I lied. I said I was going to write up a Neglected Detectives entry on Jimmie Haswell, but this book is so rich and different that I had to give it special attention. Also, the three books I ordered by Herbert Adams turned out to be books without Haswell which threw a wrench into my plan to write up about three or four books with Haswell as the protagonist. What surprised me most about Crime in the Dutch Garden (1930) is that it is one of the few examples where the addition of multiple love stories works because love and the refusal of love are at the very core of the many mysteries of the plot.
Haswell visits newlywed cousin Donald and his wife Nancy (they both appeared in The Golden Ape, the book the immediately precedes this one in Adam's bibliography) and is asked to help solve the violent murder of Annabelle Querdling. She was found crushed to death by the statue of a satyr, something that will prove to be an ironic death when Haswell learns more about her personality.
Previously, Miss Querdling's niece Evelyn and her fiance Lionel Duckworth, visited Haswell to discuss the receipt of anonymous letters threatening Miss Querdling's life. Haswell wonders if her death a culmination of those threats. A chauffeur with a volatile temper is suspected. He had recently been sacked for showing an romantic interest in Miss Querdling's maid. Haswell soon learns that not only did Miss Querdling disapprove of the romance, but she has a neurotic antipathy for all romantic attachments and especially to the idea of marriage. Her revulsion of marriage is so far gone that she wants to prevent even her two nieces ever being happy with a husband and had plans to rewrite her will so that none of her money would go to the women if they were to marry. But the will has gone missing and thorough searches have turned up nothing.
Haswell is first and foremost a lawyer by profession. Similar to the stories by Melville Davisson Post featuring his devious lawyer Randolph Mason strange quirks in the law come into play in several of Herbert Adams' detective novels. The legal issues surrounding the withdrawal of an inheritance if a legatee were to marry are discussed at length and were a very interesting insight into British law.
The usual action thriller elements of Adams' early work give way to stronger character studies and a thematic exploration of love and marriage in the context of a criminal investigation. We learn that Evelyn is determined to marry Lionel despite her aunt's protestations. Her sister, Marjorie, on the other hand honors the aunt's wishes by remaining unattached. But who is Marjorie sneaking off to meet in the garden? It seems she has more to hide than Evelyn. Even the lives of the servants are affected by Annabelle Querdling's strange anti-romance obsession. Haswell's scenes with Janet, the maid who was engaged to marry the chauffeur, are some of the most poignant in the book. He has quite a humane and compassionate touch in dealing with the sensitive aspects in this investigation as opposed to the colder police methods of Supt. Richmond.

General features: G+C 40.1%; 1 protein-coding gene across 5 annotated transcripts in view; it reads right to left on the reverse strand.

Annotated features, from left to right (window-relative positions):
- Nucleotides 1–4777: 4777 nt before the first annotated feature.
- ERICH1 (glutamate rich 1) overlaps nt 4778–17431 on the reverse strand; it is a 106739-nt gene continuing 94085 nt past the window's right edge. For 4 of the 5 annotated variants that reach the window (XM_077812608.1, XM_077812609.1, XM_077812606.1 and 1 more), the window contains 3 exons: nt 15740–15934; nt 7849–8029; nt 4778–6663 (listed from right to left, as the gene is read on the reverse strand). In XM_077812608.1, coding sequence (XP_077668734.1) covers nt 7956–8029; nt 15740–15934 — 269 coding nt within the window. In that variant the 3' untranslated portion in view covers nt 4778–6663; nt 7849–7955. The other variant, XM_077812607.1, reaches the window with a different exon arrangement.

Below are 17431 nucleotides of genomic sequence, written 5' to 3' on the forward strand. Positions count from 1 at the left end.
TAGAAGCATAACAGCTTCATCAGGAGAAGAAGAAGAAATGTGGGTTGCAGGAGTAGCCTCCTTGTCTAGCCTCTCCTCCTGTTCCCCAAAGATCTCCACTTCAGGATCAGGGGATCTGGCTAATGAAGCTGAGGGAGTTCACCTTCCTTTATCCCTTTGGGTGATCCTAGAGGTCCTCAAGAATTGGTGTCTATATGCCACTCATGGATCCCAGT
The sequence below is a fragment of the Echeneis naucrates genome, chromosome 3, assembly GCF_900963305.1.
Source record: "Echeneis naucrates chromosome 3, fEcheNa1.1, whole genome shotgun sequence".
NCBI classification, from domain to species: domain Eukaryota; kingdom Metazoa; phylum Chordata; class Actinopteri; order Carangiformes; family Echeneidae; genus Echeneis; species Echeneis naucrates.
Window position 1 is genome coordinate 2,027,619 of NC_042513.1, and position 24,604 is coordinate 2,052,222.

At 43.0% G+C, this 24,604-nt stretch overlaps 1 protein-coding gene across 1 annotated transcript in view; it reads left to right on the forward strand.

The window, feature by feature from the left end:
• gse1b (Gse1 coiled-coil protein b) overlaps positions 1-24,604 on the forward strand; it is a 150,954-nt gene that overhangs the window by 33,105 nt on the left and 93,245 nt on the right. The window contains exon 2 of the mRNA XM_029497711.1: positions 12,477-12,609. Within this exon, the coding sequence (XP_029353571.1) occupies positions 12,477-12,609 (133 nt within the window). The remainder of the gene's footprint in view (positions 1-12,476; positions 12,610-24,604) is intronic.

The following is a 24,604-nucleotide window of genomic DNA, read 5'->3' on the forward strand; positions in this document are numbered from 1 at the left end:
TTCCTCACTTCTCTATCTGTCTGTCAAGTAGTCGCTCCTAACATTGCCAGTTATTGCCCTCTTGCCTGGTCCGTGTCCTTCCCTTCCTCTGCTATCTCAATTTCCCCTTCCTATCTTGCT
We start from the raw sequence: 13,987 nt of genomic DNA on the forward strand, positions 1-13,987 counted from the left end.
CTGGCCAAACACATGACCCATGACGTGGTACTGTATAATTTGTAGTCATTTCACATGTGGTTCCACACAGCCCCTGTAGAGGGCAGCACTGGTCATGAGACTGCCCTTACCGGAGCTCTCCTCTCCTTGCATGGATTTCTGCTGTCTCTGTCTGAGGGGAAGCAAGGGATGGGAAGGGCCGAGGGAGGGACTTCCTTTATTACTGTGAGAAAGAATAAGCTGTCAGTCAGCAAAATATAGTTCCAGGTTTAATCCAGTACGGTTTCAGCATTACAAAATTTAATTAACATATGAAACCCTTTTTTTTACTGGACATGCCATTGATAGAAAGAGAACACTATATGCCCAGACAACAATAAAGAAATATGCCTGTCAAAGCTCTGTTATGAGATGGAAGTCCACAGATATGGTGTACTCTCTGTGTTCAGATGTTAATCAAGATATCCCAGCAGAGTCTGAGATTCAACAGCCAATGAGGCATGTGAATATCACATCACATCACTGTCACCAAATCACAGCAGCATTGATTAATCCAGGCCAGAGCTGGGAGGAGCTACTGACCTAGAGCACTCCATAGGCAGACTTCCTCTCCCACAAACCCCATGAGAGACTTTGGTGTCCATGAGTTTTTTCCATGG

Detection, too, is on ample display in this book. Haswell and Supt. Richmond spend plenty of time going over the crime scenes discovering that a bench had been moved to better allow for an accurate hit when the statue was toppled. The statue itself is thoroughly examined and it is determined it was so finely constructed and keenly balanced that it could not have accidentally toppled from its mount. There is also some business with alibi checking with only Evelyn and Lionel seemingly out of the picture as they had retired to the parlor for piano playing and singing and were heard there fro the entire evening the night of the murder.
Miss Querdling's estate is bordered by a golf course and country club (see that excellent map endpapers below). Like many of Adams' books golf plays its part, but here it serves as more of a social background. A game of golf becomes the perfect excuse for several characters to have private conversations without the eavesdropping ears of other suspects or servants around.
Adams has all sorts of excellent touches in this book that may be overlooked by someone who approaches the book as a mere puzzle mystery. The victim abhors love and seems to shut out beauty, but lives in one of the most beautiful and romantic homes surrounded by artfully designed and lovingly cared for gardens. She is murdered with a statue of a mythological figure that symbolizes lust, a brilliant ironic touch. The site of her murder is one of the many picturesque, serene gardens that also happens to be a place where two characters have been having nighttime trysts.
|Map of the gardens at Anabelle Querdling's estate|
(click to enlarge)
The gardens themselves play an important role in the book not just serving as an unusual setting. I know this is going to sound pretentious but couldn't help but think of Shakepeare's plays and his forest and garden worlds where lovers are misunderstood or misaligned, where disguise and false identities impede and hinder the course of true love, but where in the end all is put right when foolishness is set aside, magic and illusion are dispelled, and common sense helps let true love prevail. All of this can be found in Adam's detective novel. While there's no fairy magic we can think of Haswell's deductions and brilliant insights as a sort of magic that allows the lovers to achieve their rightful union and deserved happiness.